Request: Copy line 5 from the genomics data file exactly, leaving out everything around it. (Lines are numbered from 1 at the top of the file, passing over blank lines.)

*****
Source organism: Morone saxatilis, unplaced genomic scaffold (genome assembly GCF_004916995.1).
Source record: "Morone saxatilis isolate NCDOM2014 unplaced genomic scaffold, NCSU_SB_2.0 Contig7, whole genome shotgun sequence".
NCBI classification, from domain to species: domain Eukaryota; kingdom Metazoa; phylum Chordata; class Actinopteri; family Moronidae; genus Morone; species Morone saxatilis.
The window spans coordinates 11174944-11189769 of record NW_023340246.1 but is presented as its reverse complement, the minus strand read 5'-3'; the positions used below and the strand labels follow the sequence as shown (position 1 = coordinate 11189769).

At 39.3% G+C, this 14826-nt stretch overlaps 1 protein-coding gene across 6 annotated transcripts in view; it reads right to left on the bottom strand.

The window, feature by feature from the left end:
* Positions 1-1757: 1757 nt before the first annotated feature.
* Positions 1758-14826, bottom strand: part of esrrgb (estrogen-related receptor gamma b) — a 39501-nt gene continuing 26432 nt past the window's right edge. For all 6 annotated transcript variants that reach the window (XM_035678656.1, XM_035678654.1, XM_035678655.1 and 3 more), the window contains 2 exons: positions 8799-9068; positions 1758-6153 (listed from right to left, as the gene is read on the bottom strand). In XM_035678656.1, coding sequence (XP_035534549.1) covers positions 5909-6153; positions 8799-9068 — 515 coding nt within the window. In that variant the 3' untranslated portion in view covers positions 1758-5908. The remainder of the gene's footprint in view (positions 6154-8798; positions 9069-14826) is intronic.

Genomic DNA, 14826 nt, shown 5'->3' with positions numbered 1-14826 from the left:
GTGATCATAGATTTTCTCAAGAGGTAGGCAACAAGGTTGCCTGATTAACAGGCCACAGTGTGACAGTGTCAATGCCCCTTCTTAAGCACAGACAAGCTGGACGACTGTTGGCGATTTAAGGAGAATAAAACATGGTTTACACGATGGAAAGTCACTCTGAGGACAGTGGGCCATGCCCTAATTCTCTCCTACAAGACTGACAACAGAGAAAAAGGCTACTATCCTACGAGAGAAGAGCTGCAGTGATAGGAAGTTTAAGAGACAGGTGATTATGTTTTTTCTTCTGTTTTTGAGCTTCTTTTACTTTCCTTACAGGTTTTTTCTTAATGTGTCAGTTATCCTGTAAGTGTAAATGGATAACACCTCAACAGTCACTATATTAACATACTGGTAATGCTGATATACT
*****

At 39.3% G+C, this 14826-nt stretch overlaps 1 protein-coding gene across 6 annotated transcripts in view; it reads right to left on the bottom strand.